Saturday, 7 May 2011
GRAPHIC NOVELS: COMIC BOOK DAY - 1 IN A FOUR-PART MINISERIES
Regular readers will know that I’m a big fan of graphic novels and that most graphic novels are basically a collection of comics. They may be a miniseries (anything from 3-9 issues), a collection of a regular title which may contain one long story or a collection of stories (usually 6 issues, but it varies. And the odds are that they are about super heroes, super villains, or monsters.
I’ll be reviewing 5 graphic novels which fit into one or more of these categories. Appropriately there are two each from the major comic publishers –DC and Marvel- and one from what is known as the Independents, in this case Image. I’m also going to be reviewing some comic-related books but I’ll get to them later. I’ve called it Comic Book Day in acknowledgement of Free Comic Book Day when publishers release special editions or samplers to Comic Shops to be given away free to their customers.
Now while there are many graphic stories/graphic novels which can be considered to be Art (Love & Rockets, Maus to state the obvious), the books I’m reviewing today aren’t Art. They may be skilfully done, indeed they are all skilfully done but no-one could ever honestly claim that they aren’t anything but entertainment. And what’s wrong with that? We all love being entertained and I love being entertained by superhero stories, among many other things.
2. Superman: The Black Ring vol.1. Written by Paul Cornell, drawn by Pete Woods. DC Comics. Hardback, collects Action Comics 890-895.
The title is misleading as it should really be called:
The New Adventures of Superman’s Arch-enemy, Lex Luthor: The Black Ring vol. 1.
Superman never actually appears as a character, though he is frequently referred to. What we have is Lex Luthor and his disposable employees plus an android Lois Lane investigating a mysterious energy source and a mysterious unknown enemy attempting to thwart him at every turn. Various villains appear such as Mr Mind, Gorilla Grodd, Slade Wilson the Terminator, and Vandal Savage. Don’t worry if they don’t mean anything to you as it isn’t really important. Of particular interest, however, is the guest appearance of Neil Gaiman’s character Death from the Sandman series and an entire issue/chapter is devoted to Luthor and Death talking.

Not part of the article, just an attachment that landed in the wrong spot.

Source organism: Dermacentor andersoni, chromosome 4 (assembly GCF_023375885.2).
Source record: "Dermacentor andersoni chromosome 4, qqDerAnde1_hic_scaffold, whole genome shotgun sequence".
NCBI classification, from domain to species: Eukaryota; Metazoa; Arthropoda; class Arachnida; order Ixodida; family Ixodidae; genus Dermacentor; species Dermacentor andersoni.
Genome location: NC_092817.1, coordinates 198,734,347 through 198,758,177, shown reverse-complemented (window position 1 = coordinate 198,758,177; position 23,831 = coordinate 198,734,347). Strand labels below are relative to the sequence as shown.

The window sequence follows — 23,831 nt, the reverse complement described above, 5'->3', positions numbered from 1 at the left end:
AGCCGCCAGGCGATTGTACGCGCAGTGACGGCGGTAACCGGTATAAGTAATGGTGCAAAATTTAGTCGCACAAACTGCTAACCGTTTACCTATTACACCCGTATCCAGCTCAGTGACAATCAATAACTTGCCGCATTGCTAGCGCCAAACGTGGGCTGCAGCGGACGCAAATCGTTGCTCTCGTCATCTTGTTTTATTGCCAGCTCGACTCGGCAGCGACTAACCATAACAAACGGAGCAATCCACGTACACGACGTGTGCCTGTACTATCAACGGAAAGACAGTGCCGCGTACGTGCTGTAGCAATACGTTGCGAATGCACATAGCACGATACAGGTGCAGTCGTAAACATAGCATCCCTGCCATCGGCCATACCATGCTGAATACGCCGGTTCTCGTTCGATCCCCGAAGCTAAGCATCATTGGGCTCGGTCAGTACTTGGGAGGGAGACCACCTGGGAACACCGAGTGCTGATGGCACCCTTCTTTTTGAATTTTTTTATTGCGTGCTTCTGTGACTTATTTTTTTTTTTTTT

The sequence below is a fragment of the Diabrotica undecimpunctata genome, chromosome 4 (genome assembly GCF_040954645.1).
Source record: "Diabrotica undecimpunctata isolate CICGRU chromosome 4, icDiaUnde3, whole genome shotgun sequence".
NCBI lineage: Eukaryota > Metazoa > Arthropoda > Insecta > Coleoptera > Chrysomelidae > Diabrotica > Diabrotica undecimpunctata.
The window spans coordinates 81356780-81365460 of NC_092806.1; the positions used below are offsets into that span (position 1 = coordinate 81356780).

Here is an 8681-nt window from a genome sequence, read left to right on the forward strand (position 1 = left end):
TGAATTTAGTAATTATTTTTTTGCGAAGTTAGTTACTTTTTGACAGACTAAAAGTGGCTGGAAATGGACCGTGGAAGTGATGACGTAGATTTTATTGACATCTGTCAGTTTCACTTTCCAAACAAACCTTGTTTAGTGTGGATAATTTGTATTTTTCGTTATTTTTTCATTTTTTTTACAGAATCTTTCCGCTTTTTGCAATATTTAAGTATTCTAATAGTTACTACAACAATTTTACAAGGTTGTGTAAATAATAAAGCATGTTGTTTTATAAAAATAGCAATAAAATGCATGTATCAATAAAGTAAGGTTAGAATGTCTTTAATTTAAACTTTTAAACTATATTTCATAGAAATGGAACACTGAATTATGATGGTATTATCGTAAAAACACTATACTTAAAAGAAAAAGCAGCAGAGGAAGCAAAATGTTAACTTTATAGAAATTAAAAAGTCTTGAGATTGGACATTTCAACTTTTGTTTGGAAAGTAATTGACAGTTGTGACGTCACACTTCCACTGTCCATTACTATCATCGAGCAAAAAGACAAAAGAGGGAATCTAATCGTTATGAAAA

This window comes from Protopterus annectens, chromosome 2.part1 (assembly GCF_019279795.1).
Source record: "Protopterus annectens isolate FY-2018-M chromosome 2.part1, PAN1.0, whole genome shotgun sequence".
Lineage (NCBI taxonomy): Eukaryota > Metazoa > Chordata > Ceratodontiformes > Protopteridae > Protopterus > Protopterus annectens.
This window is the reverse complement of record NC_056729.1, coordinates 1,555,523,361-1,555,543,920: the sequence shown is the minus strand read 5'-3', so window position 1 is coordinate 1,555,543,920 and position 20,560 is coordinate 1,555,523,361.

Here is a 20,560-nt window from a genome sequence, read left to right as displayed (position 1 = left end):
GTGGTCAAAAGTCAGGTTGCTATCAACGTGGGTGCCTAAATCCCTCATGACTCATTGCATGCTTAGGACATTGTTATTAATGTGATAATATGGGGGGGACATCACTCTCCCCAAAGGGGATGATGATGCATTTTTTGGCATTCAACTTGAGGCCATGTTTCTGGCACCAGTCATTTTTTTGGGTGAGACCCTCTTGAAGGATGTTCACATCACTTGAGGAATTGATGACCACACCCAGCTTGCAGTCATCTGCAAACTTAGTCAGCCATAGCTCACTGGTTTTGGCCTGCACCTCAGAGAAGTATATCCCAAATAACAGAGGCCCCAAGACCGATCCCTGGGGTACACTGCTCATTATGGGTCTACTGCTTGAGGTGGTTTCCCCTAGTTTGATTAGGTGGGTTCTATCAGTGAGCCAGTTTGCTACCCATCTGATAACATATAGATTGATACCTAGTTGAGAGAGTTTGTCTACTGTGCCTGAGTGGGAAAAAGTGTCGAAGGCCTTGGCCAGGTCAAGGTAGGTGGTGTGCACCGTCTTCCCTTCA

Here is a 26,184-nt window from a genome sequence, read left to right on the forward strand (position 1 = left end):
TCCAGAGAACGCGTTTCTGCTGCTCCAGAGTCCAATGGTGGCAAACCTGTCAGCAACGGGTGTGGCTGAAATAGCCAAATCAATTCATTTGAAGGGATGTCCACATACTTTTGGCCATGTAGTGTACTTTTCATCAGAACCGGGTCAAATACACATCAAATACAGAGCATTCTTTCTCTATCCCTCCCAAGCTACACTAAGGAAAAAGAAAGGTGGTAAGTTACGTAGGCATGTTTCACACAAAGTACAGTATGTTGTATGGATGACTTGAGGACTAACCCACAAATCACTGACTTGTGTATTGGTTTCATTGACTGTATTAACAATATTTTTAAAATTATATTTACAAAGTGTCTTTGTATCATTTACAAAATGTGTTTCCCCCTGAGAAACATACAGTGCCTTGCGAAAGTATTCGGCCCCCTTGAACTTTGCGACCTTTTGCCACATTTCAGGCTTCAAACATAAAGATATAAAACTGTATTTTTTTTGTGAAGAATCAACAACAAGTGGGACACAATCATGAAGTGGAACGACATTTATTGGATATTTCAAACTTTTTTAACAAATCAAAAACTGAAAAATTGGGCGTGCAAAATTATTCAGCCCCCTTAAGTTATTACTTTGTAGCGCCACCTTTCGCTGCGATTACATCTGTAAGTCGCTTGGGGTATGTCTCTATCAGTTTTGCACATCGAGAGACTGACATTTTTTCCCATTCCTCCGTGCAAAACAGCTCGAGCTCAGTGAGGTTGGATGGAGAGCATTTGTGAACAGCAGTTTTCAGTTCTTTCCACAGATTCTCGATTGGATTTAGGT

Otherwise it’s all good fun supervillain stuff. What stands out, however, is Cornell’s portrayal of Luthor which manages to be fresh without changing anything canonical. The android Lois Lane was created by Lex to provide him with insights into his own behaviour, to challenge his thinking so that he takes nothing for granted. Also of interest is the fact that he regular has sex with the android (nit-picking: it’s more of a robot) Lois Lane making you wonder what that tells you about him.
It’s all very slickly done, just not quite as strikingly good as reviews of the comics suggested. There is a concluding collection to come, probably later this year.
3. Avengers Prime. Written by Brian Bendis, art by Alan Davis & Mark Farmer. Marvel. Paperback, collects 5 issue miniseries.
This is a spin-off from an on-going saga in which Norman Osborne (the former Green Goblin and full-time psycho) was given took control of the USA’s security. But you don’t need to know any of that. The story opens with the Avengers in the ruins of a destroyed Asgard. Within eight pages, Thor (movie just released), Iron Man (2 movies), and Steve Rogers (formerly, but not currently, Captain America –movie out soon) are whisked away in a vortex and find themselves separated and in a hostile violent land.
Cue an action-packed fantasy adventure.
An unarmed Cap wanders into a packed goblin tavern and wipes the floor with the lot of them, gaining a shield and a sword and is shortly afterwards befriended by a comely maiden. Thor has a hard time of it at the hands and spells of old enemy the Enchantress. Iron Man faces a bunch of ogres and tells them that Thor is a buddy of his which isn’t a good idea as one of them is Fafnir, a part-time dragon that Thor once killed.
But the real enemy is Hela Goddess of Death whom our three heroes, with the aid of some new friends, must defeat.
But who cares? The reason I bought this is because of the gorgeous art by Alan Davis, one of the great superhero artists, and British to boot, of the last 25 years. If it hadn’t been for the participation of Davis, I wouldn’t have bothered. I really couldn’t care less about the story which is no better or worse than you’d expect, but with Davis the result is a fun attractive romp.
Today's Lunchtime Special. Starter: Tony Stark. Main Course: Horse.